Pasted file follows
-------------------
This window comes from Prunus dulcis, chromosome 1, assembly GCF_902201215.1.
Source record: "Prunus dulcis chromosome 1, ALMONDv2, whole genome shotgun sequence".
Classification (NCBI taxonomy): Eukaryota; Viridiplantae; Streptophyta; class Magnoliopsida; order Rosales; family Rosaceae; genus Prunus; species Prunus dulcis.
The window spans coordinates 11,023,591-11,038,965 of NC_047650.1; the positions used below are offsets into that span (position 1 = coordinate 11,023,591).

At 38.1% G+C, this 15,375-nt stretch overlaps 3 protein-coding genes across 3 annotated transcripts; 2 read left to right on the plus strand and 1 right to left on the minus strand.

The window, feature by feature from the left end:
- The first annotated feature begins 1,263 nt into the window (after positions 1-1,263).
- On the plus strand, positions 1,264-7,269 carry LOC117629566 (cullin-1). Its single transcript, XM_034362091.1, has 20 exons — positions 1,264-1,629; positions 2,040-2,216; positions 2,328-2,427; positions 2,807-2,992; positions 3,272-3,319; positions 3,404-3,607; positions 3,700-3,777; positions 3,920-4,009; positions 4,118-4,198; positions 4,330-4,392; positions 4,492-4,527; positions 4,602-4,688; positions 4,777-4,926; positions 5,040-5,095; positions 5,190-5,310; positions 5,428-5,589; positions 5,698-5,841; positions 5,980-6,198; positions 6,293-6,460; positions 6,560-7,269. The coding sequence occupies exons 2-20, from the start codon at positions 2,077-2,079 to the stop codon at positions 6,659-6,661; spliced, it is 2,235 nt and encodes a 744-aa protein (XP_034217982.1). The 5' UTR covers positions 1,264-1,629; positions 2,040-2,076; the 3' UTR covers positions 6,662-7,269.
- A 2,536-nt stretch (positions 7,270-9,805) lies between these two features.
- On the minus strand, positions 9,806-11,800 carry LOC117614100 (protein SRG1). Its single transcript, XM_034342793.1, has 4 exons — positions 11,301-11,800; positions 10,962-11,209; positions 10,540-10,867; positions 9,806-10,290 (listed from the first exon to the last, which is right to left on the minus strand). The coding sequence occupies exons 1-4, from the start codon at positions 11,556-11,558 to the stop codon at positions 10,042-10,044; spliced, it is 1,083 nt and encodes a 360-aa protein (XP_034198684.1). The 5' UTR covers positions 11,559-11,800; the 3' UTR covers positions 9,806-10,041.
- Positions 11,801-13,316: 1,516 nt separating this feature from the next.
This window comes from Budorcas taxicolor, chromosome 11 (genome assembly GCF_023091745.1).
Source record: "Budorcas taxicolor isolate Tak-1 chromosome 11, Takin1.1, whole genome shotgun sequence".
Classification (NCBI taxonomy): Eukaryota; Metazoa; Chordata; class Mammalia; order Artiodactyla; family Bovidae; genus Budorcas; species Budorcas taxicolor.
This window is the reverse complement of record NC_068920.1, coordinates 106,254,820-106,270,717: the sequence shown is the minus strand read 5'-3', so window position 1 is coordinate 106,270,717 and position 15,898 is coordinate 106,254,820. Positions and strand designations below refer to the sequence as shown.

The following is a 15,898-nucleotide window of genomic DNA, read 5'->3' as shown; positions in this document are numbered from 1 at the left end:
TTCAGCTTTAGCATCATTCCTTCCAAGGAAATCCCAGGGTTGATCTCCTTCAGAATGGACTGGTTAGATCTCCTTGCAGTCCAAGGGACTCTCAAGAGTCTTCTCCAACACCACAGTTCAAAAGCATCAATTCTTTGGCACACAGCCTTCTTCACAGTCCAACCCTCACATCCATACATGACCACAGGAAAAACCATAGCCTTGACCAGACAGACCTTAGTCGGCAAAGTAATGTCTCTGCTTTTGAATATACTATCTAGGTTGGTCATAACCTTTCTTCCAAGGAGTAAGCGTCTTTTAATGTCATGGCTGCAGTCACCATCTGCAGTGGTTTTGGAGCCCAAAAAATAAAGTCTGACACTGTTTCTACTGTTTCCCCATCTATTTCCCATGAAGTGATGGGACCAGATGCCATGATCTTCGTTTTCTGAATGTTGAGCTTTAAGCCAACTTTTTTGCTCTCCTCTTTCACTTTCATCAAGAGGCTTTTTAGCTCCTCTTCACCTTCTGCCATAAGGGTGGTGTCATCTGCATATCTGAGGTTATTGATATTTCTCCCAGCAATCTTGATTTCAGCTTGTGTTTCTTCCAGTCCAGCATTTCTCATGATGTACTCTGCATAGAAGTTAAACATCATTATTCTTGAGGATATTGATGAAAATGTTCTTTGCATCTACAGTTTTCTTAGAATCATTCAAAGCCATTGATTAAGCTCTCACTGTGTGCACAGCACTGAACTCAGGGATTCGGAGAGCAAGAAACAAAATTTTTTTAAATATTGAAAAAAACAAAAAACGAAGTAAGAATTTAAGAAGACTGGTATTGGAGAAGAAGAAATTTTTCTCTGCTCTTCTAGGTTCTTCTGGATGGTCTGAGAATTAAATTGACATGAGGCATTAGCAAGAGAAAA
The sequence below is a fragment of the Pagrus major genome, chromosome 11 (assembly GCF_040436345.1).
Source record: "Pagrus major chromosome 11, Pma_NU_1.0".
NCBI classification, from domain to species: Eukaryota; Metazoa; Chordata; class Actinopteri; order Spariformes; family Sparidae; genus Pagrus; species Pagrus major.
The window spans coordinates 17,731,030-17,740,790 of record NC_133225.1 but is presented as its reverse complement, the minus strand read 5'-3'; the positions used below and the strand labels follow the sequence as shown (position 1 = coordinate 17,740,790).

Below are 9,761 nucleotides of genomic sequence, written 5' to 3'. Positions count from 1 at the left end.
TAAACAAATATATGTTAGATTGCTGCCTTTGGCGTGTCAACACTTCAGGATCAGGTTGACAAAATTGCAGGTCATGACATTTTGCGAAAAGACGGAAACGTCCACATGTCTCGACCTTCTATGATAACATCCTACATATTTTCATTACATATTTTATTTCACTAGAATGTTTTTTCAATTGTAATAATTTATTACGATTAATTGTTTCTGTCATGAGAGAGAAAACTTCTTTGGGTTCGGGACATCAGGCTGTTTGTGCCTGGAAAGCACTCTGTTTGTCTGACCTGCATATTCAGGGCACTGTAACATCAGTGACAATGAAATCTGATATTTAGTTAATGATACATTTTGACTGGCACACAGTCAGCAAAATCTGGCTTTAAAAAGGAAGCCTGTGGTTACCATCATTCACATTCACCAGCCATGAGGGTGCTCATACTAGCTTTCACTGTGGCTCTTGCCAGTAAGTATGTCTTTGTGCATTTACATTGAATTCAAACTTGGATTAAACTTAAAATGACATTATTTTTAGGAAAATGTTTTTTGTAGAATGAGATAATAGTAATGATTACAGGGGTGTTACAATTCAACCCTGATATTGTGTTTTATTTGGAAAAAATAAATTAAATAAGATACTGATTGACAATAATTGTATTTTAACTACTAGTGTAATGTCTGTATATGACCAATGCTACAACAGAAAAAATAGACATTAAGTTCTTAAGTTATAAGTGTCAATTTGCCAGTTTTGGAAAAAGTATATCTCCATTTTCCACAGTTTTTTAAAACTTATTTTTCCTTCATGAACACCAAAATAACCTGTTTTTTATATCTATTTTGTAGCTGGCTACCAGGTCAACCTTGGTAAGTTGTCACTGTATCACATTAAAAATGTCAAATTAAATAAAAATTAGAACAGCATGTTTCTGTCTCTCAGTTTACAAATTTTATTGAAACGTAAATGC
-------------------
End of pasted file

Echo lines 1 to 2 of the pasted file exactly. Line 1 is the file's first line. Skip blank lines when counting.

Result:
This window comes from Prunus dulcis, chromosome 1, assembly GCF_902201215.1.
Source record: "Prunus dulcis chromosome 1, ALMONDv2, whole genome shotgun sequence".